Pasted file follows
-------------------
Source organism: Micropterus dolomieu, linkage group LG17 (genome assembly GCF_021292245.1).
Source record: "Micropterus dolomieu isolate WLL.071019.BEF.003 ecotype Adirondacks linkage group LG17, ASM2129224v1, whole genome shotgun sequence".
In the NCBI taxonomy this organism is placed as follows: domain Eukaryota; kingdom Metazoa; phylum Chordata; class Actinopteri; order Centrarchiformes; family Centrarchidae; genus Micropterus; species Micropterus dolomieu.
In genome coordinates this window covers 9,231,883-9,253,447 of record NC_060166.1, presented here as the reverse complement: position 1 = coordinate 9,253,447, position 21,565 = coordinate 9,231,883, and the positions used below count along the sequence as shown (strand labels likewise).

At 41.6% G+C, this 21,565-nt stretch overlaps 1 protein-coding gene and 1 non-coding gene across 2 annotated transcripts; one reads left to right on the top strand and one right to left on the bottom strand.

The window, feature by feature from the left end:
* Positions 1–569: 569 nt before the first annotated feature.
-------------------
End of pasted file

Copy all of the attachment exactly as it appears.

Source organism: Micropterus dolomieu, linkage group LG17 (genome assembly GCF_021292245.1).
Source record: "Micropterus dolomieu isolate WLL.071019.BEF.003 ecotype Adirondacks linkage group LG17, ASM2129224v1, whole genome shotgun sequence".
In the NCBI taxonomy this organism is placed as follows: domain Eukaryota; kingdom Metazoa; phylum Chordata; class Actinopteri; order Centrarchiformes; family Centrarchidae; genus Micropterus; species Micropterus dolomieu.
In genome coordinates this window covers 9,231,883-9,253,447 of record NC_060166.1, presented here as the reverse complement: position 1 = coordinate 9,253,447, position 21,565 = coordinate 9,231,883, and the positions used below count along the sequence as shown (strand labels likewise).

At 41.6% G+C, this 21,565-nt stretch overlaps 1 protein-coding gene and 1 non-coding gene across 2 annotated transcripts; one reads left to right on the top strand and one right to left on the bottom strand.

The window, feature by feature from the left end:
* Positions 1–569: 569 nt before the first annotated feature.